We have liftoff!
Cape Canaveral, Florida – The space shuttle Atlantis lifted off today after a nearly flawless countdown, beginning an 11-day mission to refurbish and repair the Hubble Space Telescope for the final time. That’s how a news story would report it. But there’s a lot missing there, even from the viewpoint of spectators watching the launch. It’s easy to find video of the launch – many news networks covered it, and you could get a live stream from NASA TV. But despite the image quality (and the live video from the external tank during ascent), these don’t capture the intensity of the experience. You know what to expect: the countdown reaches T-10 seconds, water tanks flood to minimize damage and to damp the enormous amount of sound energy that would otherwise reflect and damage the spacecraft. The orbiter’s main engines ignite, and start flashing the water into a billowing steam cloud as they come up to full thrust. Then the solid rocket boosters are lit, and the shuttle soon appears above the steam, lit from below.
When the shuttle clears not only the launch tower but the steam cloud, the first impression is how brilliant the orange exhaust of the solid rockets is. Even on a sunlit day, it dazzles the eye, and flashes to show how rapidly it streams downward. A few seconds later, the sound of ignition reaches most viewers, who must be at least 5 miles (circa 8 km) away. This is not something you just hear, you feel it from your feet up. It continues to rip through the air until the shuttle has climbed to perhaps 15 km altitude.
Even in daylight, it is easy to follow the rising shuttle as it shrinks skyward – there is a vapor trail of solid-rocket exhaust pointing the way. Binoculars would show the boosters falling away as their thrust ends, and the remaining brilliant blue-white of the liquid-fueled main engines. My next surprise – how quickly it seemed to be over. Up, up, and away, and in little more than 2 minutes it was out of sight. (At night it’s a bit longer as you follow the starlike point away towards Africa).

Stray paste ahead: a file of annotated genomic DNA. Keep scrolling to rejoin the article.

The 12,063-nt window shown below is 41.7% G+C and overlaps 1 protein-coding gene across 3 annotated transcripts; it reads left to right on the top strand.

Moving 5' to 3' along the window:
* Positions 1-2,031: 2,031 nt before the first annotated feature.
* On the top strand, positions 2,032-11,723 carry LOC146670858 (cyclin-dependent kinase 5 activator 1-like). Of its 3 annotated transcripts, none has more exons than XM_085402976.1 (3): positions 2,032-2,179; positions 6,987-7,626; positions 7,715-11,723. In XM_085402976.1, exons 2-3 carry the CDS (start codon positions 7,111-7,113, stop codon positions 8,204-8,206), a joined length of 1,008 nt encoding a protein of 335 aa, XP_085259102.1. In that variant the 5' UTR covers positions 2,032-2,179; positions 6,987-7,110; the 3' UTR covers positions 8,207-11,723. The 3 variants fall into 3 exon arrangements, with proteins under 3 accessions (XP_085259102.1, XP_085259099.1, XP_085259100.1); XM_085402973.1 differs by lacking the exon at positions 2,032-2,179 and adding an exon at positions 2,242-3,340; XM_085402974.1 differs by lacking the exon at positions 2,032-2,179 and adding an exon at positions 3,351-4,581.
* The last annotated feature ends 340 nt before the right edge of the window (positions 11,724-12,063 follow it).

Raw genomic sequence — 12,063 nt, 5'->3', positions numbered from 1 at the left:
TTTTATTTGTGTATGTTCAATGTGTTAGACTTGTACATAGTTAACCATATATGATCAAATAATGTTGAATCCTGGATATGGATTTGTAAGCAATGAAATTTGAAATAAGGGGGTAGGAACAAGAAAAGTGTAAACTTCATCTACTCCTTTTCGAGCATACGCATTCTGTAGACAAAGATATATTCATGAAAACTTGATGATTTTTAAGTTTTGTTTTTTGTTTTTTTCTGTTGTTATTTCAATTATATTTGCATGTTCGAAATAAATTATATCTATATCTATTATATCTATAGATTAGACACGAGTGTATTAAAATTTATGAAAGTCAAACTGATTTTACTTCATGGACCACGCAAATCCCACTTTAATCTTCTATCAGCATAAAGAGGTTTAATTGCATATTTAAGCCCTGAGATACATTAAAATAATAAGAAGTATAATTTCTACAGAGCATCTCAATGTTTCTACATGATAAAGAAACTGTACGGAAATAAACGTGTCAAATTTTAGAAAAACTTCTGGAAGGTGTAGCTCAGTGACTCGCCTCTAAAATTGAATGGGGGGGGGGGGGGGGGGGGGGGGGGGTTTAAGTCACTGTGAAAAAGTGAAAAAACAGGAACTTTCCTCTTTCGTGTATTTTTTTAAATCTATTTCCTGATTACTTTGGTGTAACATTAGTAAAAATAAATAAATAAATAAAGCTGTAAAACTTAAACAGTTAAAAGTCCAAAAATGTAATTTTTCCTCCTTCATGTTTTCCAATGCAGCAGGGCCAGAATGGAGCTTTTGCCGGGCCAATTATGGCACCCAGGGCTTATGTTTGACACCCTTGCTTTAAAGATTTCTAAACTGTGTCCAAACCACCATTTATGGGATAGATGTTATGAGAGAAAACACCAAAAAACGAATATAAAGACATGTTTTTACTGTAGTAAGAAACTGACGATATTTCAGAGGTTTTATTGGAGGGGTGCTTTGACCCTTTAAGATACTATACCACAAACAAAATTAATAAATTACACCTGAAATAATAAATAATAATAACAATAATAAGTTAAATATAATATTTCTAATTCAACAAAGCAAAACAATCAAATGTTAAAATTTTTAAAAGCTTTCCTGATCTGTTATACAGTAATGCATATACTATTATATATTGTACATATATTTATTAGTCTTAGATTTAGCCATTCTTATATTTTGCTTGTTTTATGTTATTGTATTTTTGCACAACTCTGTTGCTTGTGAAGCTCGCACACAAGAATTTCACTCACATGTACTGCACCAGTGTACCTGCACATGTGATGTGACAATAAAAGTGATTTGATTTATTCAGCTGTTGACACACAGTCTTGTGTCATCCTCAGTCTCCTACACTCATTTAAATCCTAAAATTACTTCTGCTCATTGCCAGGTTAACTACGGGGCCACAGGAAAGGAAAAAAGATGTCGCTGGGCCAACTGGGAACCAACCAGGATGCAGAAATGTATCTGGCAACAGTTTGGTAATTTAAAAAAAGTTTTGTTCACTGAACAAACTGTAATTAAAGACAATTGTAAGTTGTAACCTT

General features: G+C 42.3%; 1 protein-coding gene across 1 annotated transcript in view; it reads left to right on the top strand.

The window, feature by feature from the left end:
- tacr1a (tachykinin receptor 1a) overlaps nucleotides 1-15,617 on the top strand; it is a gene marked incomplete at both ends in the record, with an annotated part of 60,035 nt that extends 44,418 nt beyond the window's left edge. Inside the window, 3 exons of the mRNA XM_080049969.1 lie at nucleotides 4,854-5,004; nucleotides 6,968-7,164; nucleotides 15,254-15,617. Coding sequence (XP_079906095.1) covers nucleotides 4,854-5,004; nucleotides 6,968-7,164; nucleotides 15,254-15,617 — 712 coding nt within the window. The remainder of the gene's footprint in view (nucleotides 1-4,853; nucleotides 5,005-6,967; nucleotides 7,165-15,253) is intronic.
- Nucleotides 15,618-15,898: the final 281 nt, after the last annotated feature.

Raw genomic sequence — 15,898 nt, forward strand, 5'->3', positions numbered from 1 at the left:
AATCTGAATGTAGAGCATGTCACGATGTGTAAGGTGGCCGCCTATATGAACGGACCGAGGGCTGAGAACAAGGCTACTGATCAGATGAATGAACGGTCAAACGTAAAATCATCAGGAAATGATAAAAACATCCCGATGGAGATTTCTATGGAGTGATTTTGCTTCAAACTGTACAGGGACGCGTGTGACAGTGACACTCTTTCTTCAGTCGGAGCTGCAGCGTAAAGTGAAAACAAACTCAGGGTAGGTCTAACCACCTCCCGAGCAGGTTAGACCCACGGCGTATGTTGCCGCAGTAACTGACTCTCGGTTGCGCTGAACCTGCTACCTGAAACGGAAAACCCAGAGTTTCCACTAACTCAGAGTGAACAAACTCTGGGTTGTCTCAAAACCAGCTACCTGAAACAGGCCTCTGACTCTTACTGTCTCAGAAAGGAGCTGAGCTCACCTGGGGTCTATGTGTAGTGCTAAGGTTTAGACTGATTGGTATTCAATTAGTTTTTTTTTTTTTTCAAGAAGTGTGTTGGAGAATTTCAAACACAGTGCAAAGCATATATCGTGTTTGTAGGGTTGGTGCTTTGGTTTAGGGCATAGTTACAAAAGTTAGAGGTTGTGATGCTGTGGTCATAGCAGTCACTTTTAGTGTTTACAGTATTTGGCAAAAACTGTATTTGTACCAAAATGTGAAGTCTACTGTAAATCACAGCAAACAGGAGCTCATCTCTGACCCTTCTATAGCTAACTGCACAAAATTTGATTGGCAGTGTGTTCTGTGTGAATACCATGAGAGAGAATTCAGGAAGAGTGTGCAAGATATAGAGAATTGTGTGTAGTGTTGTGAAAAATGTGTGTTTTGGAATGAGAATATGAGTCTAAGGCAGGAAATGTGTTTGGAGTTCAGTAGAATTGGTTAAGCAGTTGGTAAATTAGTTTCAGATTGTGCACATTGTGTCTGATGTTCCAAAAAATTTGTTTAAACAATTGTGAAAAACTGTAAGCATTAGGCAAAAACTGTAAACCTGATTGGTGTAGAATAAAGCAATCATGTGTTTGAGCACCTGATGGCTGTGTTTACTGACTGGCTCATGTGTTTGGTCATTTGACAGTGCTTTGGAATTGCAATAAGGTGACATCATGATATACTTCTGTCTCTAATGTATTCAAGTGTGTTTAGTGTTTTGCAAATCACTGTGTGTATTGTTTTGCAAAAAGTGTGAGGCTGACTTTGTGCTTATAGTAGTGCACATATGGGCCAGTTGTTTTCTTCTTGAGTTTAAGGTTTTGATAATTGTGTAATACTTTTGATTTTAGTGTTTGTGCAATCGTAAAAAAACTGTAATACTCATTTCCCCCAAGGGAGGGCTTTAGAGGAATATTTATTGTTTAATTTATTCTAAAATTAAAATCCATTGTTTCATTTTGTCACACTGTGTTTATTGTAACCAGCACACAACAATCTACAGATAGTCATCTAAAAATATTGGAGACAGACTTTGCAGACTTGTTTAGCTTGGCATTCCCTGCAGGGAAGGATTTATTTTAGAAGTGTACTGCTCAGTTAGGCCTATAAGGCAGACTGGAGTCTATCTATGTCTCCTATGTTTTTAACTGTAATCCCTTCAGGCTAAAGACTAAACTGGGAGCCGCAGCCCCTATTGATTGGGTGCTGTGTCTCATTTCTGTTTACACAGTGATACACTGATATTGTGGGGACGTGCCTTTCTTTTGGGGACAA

Today’s countdown went very smoothly, especially after remembering the many delays some missions have had. The only concerns were the rain in Spain (an emergency landing site), ice on a liquid oxygen fueling line, and a cloud just to the north with aspirations of becoming a thunderstorm.
One tour guide reported that this is the biggest crowd he’s seen in the last 8-9 Shuttle launches. I think that’s a good sign, maybe marking the enormous public interest in Hubble and its discoveries. In fact, that public interest may be one of tthe reasons this mission is happening. This is the fifth servicing mission to the telescope, known as SM4 because the work of the third had to be split between two (SM3A and SM3B), and changing the other numbers would add more confusion. Its planning goes back at least a decade. In the deep examination of shrttle operations following the Columbia tragedy, the availability of a safe haven in case of problems weighed heavily on the minds of administrators – and then-NASA administrator Sean O’Keeffe ruled that Hubble was out of bounds. A massive public outcry followed, with grassroots groups online and organizing campaigns to contact Congress ensuing. Much work was done to investigate whether the required operations could be done robotically, with extensive clean-room tests at NSA facilities going on for a couple of years. But it appeared that the development costs of such a mission would be high, and the deadline before the telescope’s batteries and gyroscopes ran down to tight. When Michael Griffin arrived to head the agency, the options were re-evaluated, and a shuttle mission was back on the table if appropriate rescue plans could be enacted (hence Endeavour on pad 39B right now).
Fast forward to 2008. The mission is almost ready to go. The Cosmic Origins Spectrograph (COS) and Wide-field Camera 3 (WFC3) are in the payload bay. Ambitious repair plans for the electronics in the Space Telescope Imaging Spectrograph (STIS) and Advanced Camera Surveys (ACS) have been developed and tested. The next year’s observations to use these instruments have been selected in a peer-review meeting managed by the Space Telescope Science Institute (and Zoo participants will remember our reaction after that!). But, only weeks before launch, a key electronic segment affecting most instruments failed. The mission was delayed again while the failure in the data-formatting system was identified and the spare on the ground was found and flight-qualified (after 18 years in storage).
So now SM4 is in orbit and closing in for a rendezvous with Hubble almost two days after launch. They have a full schedule, with 5 working sessions. Rich resources are available to follow the mission. There is NASA TV, of course, and the official Shuttle news page. Veteran space reporter Bill Harwood has produced an extensive mission timeline. And as you follow along, if there is a sports bar, pub, or restaurant nearby with big-screen TVs and satellite feeds, maybe you can join us in “Raising a wing to Hubble”.